This trip was also one that made me vegetarian. Cycling through Idaho we passed mile after mile of cattle in feedlots, their necks clamped between bars forcing their heads down into food troughs. They were trapped, unable to do anything but eat or not eat. Talking about this to friends led me to Peter Singer’s book, Writings on an Ethical Life. He’s also written and talked extensively about vegetarianism. I took to heart (and practice) his injunction to not support practices that knowingly cause harm to animals or the environment, and not to support the methods of high intensity agri-businesses. A few years, and more reading/research later, I stopped eating cheese and other dairy products.
My routes now are not across America, but suburban London. I won’t be on a lightweight, carbon fibre, dropped-handlebar touring bike, but on a chunky, step-through, town shopper bike. I’ll be wearing my everyday jeans, tee shirt and shoes, not the padded lycra cycle shorts, special cycle top or the clip cycle shoes. I’ll be making 1 mile not 100 mile trips.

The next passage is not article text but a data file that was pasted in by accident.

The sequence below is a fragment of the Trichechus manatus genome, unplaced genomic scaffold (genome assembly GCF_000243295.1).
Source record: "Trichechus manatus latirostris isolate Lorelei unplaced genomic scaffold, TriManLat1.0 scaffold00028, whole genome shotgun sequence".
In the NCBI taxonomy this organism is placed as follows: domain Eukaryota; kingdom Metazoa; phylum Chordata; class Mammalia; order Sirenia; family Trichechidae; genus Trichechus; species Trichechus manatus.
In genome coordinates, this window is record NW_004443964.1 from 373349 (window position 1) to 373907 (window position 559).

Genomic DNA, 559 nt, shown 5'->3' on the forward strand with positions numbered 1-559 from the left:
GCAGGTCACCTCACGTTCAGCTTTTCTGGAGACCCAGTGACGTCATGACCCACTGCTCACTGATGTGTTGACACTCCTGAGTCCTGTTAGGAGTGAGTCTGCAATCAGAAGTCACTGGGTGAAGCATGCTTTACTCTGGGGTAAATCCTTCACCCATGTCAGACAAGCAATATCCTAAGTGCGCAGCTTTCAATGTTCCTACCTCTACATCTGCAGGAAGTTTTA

I saw a mushroom crate outside the local veg shop – perfect to fix to the bike rack on my shopping bike for securing the shopping in. I now have it ready with 2 bungee ropes for my first shopping trip on it.
There remain some questions in my mind. Will I actually use the bike, now I have it and have got all the accessories for it? On accessories – collectively they have cost more than the price I’m paying for the bike. Bike locks, for example, are ridiculously expensive. I was lucky though and bought a good quality one at a fair price on Gumtree.
Will the bike or parts of it get stolen? Once I came out of the gym to find my bike that I’d ridden to the gym on now had no wheels, another time the saddle had vanished.
Will I enjoy cycling in London or have I lost the confidence (and will) to cycle in heavy traffic? Cycling has to be an enjoyable experience.
I’ve long had a yearning to do a triathlon – I wonder if this excursion into bike ownership again will lead me towards a triathlon bike, swimming lessons and a registration for a beginner event?
Right now though, I’m going on my inaugural cycle ride down to the tube station.